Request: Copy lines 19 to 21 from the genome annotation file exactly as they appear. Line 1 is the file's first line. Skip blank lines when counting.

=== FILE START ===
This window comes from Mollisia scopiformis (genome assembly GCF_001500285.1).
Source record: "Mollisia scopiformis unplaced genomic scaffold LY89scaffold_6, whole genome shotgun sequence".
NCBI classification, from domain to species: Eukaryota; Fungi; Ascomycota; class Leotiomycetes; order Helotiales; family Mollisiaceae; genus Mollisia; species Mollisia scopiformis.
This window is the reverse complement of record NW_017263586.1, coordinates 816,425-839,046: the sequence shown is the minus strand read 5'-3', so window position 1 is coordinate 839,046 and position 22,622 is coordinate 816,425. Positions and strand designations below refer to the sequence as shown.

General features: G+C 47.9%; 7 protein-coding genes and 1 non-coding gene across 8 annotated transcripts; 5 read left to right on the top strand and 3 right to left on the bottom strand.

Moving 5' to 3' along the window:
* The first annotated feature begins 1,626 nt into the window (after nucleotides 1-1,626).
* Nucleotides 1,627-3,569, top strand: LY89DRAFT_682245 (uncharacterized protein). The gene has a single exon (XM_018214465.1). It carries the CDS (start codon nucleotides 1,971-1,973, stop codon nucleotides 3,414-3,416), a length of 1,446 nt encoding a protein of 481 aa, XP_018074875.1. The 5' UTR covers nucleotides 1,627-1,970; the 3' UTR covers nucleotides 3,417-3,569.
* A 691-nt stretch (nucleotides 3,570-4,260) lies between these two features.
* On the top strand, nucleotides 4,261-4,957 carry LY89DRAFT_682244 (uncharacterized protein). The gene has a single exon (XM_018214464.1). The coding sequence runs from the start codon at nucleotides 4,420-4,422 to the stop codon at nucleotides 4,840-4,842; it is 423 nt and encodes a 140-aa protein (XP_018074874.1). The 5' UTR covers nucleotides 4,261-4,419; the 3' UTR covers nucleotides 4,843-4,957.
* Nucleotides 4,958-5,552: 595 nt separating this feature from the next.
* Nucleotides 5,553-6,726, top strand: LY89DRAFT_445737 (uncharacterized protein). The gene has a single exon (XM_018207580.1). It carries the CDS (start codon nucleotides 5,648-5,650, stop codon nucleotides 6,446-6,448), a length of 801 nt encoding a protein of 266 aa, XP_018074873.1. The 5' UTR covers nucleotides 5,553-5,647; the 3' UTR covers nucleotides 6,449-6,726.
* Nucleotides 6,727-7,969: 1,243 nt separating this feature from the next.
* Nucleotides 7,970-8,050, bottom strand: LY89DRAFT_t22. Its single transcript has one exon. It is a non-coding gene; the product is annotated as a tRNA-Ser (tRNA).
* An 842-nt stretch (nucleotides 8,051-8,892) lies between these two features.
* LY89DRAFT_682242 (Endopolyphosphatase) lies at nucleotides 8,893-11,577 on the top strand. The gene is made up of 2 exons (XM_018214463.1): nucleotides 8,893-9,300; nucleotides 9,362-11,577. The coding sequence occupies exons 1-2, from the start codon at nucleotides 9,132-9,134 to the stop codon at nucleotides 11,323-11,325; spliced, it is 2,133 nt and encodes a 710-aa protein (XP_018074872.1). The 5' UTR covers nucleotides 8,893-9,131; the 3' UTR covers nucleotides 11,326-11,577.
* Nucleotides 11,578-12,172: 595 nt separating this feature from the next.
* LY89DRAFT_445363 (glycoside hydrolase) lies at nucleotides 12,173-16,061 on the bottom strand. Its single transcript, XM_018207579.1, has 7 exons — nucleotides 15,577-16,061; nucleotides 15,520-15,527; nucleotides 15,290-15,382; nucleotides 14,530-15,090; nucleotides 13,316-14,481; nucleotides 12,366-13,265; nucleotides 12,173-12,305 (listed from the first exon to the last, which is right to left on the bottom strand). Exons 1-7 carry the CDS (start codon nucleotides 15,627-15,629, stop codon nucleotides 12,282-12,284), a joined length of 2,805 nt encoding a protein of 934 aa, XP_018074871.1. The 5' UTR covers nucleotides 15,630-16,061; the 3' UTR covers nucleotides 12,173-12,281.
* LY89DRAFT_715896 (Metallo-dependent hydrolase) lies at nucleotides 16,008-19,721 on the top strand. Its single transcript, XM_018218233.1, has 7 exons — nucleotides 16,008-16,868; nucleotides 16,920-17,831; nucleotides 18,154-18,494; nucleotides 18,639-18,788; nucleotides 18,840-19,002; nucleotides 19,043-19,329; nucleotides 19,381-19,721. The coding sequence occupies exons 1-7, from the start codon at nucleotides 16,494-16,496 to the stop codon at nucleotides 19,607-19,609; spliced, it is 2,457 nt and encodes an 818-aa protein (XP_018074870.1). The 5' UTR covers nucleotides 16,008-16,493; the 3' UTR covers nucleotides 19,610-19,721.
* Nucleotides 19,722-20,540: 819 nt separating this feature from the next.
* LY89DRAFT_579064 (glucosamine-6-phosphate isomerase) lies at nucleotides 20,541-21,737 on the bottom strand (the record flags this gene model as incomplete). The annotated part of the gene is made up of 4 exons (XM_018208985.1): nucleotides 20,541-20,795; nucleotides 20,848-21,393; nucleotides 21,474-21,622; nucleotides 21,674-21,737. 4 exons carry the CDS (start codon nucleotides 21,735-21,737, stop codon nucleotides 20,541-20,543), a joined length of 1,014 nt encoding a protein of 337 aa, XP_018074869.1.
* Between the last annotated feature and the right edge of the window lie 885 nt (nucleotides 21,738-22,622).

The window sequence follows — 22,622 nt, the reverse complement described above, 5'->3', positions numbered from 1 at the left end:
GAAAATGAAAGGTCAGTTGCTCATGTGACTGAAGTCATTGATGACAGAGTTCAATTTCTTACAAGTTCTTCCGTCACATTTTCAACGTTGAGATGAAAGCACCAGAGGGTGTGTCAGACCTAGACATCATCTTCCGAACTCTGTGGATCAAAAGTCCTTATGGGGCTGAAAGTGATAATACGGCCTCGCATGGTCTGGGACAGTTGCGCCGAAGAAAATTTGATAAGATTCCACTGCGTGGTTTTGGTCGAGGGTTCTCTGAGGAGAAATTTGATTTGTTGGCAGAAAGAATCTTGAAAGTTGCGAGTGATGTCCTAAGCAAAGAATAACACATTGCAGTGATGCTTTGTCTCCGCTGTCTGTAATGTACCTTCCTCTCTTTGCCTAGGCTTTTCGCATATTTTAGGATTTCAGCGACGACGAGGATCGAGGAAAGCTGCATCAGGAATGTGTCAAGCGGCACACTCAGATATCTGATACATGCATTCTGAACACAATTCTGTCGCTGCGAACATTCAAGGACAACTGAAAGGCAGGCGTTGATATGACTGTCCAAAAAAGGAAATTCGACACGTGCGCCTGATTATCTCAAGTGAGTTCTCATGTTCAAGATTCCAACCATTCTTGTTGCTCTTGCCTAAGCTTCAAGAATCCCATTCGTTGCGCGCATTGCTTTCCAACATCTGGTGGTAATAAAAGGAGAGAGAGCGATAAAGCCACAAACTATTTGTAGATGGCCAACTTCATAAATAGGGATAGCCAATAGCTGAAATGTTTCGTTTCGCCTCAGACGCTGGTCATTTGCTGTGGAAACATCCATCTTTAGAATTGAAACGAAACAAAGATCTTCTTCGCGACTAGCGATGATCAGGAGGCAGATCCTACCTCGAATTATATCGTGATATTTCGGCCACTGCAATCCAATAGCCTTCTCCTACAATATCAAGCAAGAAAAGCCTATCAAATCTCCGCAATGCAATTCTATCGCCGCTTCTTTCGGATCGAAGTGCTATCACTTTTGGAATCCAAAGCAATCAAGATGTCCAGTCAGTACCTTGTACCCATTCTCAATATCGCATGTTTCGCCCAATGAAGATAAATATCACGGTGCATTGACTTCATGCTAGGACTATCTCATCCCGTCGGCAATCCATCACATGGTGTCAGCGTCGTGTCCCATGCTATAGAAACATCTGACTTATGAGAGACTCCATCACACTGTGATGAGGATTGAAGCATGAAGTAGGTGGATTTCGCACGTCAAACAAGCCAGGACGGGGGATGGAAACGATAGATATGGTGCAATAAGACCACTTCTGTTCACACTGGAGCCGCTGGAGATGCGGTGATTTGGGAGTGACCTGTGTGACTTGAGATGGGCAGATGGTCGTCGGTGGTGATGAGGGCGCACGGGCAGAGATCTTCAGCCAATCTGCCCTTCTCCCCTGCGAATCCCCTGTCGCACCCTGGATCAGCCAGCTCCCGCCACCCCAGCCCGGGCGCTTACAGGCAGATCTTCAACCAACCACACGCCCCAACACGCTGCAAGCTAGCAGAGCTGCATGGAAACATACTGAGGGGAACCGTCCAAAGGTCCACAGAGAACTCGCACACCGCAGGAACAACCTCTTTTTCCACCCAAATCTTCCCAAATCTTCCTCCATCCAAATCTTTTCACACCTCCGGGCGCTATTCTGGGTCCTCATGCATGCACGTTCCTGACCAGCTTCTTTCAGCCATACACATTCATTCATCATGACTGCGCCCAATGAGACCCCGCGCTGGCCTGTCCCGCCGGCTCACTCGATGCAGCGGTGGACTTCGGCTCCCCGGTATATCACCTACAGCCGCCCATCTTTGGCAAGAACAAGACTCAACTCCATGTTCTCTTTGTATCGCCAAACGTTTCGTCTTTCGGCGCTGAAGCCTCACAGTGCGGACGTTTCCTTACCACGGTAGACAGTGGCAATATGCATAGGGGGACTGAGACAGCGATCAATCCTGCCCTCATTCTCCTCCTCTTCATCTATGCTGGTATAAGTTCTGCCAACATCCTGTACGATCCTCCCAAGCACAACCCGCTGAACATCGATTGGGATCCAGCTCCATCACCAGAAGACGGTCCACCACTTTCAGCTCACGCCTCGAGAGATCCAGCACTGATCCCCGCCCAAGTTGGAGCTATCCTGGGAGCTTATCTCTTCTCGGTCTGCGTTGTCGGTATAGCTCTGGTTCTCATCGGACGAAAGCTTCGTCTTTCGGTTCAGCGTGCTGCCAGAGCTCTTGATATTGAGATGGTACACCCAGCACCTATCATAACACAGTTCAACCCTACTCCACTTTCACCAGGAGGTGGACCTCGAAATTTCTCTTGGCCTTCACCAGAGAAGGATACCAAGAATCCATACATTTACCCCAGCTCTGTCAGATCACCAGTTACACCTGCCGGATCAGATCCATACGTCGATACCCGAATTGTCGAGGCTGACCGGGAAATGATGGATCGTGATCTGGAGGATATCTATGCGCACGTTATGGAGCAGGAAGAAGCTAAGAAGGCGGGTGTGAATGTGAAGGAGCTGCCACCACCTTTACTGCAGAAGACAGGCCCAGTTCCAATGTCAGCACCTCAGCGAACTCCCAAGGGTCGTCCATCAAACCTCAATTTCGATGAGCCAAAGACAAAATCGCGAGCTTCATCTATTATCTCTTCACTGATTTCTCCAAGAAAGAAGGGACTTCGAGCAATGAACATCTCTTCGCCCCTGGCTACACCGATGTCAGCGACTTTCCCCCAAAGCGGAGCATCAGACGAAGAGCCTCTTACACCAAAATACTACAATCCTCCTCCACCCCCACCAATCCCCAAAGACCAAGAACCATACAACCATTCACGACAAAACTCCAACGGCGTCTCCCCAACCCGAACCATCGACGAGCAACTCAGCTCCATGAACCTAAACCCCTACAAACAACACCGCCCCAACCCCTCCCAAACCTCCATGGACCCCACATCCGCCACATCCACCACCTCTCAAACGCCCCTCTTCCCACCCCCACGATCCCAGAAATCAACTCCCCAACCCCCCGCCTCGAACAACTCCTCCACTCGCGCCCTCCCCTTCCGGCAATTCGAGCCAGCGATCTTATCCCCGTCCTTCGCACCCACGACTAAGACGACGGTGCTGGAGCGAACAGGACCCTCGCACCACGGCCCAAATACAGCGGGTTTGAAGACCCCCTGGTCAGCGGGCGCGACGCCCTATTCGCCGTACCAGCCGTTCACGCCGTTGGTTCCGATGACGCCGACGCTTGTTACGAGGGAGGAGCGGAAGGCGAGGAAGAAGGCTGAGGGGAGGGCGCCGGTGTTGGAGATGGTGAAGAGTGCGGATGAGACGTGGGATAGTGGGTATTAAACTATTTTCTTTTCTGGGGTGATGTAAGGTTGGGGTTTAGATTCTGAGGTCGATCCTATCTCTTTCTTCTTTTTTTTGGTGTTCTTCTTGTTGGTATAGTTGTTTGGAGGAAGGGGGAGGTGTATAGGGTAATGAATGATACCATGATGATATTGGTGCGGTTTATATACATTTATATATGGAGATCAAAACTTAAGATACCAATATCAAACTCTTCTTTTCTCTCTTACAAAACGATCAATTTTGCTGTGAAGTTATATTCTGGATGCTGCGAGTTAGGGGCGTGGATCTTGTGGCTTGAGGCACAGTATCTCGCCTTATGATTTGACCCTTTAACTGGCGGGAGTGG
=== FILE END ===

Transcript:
* LY89DRAFT_715896 (Metallo-dependent hydrolase) lies at nucleotides 16,008-19,721 on the top strand. Its single transcript, XM_018218233.1, has 7 exons — nucleotides 16,008-16,868; nucleotides 16,920-17,831; nucleotides 18,154-18,494; nucleotides 18,639-18,788; nucleotides 18,840-19,002; nucleotides 19,043-19,329; nucleotides 19,381-19,721. The coding sequence occupies exons 1-7, from the start codon at nucleotides 16,494-16,496 to the stop codon at nucleotides 19,607-19,609; spliced, it is 2,457 nt and encodes an 818-aa protein (XP_018074870.1). The 5' UTR covers nucleotides 16,008-16,493; the 3' UTR covers nucleotides 19,610-19,721.
* Nucleotides 19,722-20,540: 819 nt separating this feature from the next.
* LY89DRAFT_579064 (glucosamine-6-phosphate isomerase) lies at nucleotides 20,541-21,737 on the bottom strand (the record flags this gene model as incomplete). The annotated part of the gene is made up of 4 exons (XM_018208985.1): nucleotides 20,541-20,795; nucleotides 20,848-21,393; nucleotides 21,474-21,622; nucleotides 21,674-21,737. 4 exons carry the CDS (start codon nucleotides 21,735-21,737, stop codon nucleotides 20,541-20,543), a joined length of 1,014 nt encoding a protein of 337 aa, XP_018074869.1.